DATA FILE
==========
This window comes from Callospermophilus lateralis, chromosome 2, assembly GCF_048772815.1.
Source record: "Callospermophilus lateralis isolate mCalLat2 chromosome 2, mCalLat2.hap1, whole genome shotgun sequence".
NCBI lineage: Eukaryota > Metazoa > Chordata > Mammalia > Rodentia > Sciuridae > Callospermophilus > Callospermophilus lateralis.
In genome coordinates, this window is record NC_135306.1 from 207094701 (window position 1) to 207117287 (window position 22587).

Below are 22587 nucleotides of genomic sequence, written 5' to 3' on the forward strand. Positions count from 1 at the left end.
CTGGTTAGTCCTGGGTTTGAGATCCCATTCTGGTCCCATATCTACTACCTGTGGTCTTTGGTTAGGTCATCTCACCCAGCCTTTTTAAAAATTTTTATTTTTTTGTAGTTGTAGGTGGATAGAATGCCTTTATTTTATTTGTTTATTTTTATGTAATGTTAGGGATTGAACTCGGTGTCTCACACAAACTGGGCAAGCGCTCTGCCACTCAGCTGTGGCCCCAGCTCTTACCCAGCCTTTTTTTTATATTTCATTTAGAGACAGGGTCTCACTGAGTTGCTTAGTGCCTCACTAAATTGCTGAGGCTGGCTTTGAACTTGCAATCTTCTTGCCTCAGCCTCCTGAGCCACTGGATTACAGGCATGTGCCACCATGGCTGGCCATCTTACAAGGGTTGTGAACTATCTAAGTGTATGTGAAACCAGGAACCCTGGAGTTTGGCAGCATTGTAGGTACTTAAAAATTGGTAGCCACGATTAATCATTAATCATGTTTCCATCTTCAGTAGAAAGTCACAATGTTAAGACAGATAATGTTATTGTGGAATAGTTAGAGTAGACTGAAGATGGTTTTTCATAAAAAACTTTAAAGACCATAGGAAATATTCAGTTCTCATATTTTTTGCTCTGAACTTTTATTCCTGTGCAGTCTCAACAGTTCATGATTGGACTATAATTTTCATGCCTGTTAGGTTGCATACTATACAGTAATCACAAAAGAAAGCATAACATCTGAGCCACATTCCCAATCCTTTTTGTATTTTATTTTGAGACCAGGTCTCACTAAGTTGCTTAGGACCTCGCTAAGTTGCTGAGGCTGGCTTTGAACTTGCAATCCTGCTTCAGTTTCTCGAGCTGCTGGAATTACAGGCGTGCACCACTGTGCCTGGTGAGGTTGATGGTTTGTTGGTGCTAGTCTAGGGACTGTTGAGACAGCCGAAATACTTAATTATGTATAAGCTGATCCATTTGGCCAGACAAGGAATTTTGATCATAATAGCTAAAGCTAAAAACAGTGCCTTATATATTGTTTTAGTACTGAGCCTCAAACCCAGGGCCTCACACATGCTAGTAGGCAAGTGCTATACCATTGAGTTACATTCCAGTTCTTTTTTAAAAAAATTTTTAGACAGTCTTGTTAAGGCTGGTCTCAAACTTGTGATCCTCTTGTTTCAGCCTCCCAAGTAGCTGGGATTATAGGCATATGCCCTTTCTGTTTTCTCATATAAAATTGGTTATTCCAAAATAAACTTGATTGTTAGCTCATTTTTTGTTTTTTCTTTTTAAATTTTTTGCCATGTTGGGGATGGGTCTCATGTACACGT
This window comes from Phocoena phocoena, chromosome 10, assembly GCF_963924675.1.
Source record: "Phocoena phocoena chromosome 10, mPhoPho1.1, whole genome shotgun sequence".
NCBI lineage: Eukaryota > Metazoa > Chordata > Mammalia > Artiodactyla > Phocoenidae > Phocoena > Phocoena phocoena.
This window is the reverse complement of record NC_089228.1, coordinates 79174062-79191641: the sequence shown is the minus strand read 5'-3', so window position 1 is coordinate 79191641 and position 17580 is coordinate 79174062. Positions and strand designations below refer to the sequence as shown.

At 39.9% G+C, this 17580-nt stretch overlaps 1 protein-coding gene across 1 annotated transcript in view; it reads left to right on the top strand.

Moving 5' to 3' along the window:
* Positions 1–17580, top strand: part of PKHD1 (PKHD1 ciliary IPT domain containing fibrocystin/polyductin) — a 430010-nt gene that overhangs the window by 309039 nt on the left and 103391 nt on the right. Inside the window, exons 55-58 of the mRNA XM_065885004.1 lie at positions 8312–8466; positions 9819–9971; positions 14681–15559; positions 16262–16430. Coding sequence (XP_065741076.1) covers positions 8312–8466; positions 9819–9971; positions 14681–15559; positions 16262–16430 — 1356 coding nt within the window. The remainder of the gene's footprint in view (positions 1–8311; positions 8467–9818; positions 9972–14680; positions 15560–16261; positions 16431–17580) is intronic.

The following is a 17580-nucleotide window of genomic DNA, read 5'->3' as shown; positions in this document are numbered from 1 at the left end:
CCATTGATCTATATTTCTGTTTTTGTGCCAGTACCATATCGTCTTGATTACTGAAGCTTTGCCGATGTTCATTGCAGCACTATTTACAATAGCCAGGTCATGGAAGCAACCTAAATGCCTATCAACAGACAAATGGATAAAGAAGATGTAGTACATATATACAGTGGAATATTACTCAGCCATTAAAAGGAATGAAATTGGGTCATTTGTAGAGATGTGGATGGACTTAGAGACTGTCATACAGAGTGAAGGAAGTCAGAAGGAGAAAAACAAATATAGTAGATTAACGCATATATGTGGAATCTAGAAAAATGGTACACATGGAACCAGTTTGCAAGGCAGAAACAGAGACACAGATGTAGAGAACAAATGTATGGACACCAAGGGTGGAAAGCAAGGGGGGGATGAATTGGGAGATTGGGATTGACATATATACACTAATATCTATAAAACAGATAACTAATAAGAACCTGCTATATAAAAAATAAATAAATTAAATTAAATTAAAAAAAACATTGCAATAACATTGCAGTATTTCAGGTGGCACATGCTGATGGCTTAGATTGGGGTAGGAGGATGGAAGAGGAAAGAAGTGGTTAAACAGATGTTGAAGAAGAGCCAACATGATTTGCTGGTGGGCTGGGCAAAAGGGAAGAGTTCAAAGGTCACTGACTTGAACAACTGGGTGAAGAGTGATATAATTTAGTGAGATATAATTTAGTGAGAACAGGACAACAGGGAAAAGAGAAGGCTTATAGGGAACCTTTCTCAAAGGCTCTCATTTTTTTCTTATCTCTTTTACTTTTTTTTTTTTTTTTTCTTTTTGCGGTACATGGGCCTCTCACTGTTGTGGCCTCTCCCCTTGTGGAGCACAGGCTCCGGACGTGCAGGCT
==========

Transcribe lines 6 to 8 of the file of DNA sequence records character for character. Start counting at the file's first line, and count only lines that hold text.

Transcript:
CTGGTTAGTCCTGGGTTTGAGATCCCATTCTGGTCCCATATCTACTACCTGTGGTCTTTGGTTAGGTCATCTCACCCAGCCTTTTTAAAAATTTTTATTTTTTTGTAGTTGTAGGTGGATAGAATGCCTTTATTTTATTTGTTTATTTTTATGTAATGTTAGGGATTGAACTCGGTGTCTCACACAAACTGGGCAAGCGCTCTGCCACTCAGCTGTGGCCCCAGCTCTTACCCAGCCTTTTTTTTATATTTCATTTAGAGACAGGGTCTCACTGAGTTGCTTAGTGCCTCACTAAATTGCTGAGGCTGGCTTTGAACTTGCAATCTTCTTGCCTCAGCCTCCTGAGCCACTGGATTACAGGCATGTGCCACCATGGCTGGCCATCTTACAAGGGTTGTGAACTATCTAAGTGTATGTGAAACCAGGAACCCTGGAGTTTGGCAGCATTGTAGGTACTTAAAAATTGGTAGCCACGATTAATCATTAATCATGTTTCCATCTTCAGTAGAAAGTCACAATGTTAAGACAGATAATGTTATTGTGGAATAGTTAGAGTAGACTGAAGATGGTTTTTCATAAAAAACTTTAAAGACCATAGGAAATATTCAGTTCTCATATTTTTTGCTCTGAACTTTTATTCCTGTGCAGTCTCAACAGTTCATGATTGGACTATAATTTTCATGCCTGTTAGGTTGCATACTATACAGTAATCACAAAAGAAAGCATAACATCTGAGCCACATTCCCAATCCTTTTTGTATTTTATTTTGAGACCAGGTCTCACTAAGTTGCTTAGGACCTCGCTAAGTTGCTGAGGCTGGCTTTGAACTTGCAATCCTGCTTCAGTTTCTCGAGCTGCTGGAATTACAGGCGTGCACCACTGTGCCTGGTGAGGTTGATGGTTTGTTGGTGCTAGTCTAGGGACTGTTGAGACAGCCGAAATACTTAATTATGTATAAGCTGATCCATTTGGCCAGACAAGGAATTTTGATCATAATAGCTAAAGCTAAAAACAGTGCCTTATATATTGTTTTAGTACTGAGCCTCAAACCCAGGGCCTCACACATGCTAGTAGGCAAGTGCTATACCATTGAGTTACATTCCAGTTCTTTTTTAAAAAAATTTTTAGACAGTCTTGTTAAGGCTGGTCTCAAACTTGTGATCCTCTTGTTTCAGCCTCCCAAGTAGCTGGGATTATAGGCATATGCCCTTTCTGTTTTCTCATATAAAATTGGTTATTCCAAAATAAACTTGATTGTTAGCTCATTTTTTGTTTTTTCTTTTTAAATTTTTTGCCATGTTGGGGATGGGTCTCATGTACACGT
This window comes from Phocoena phocoena, chromosome 10, assembly GCF_963924675.1.
Source record: "Phocoena phocoena chromosome 10, mPhoPho1.1, whole genome shotgun sequence".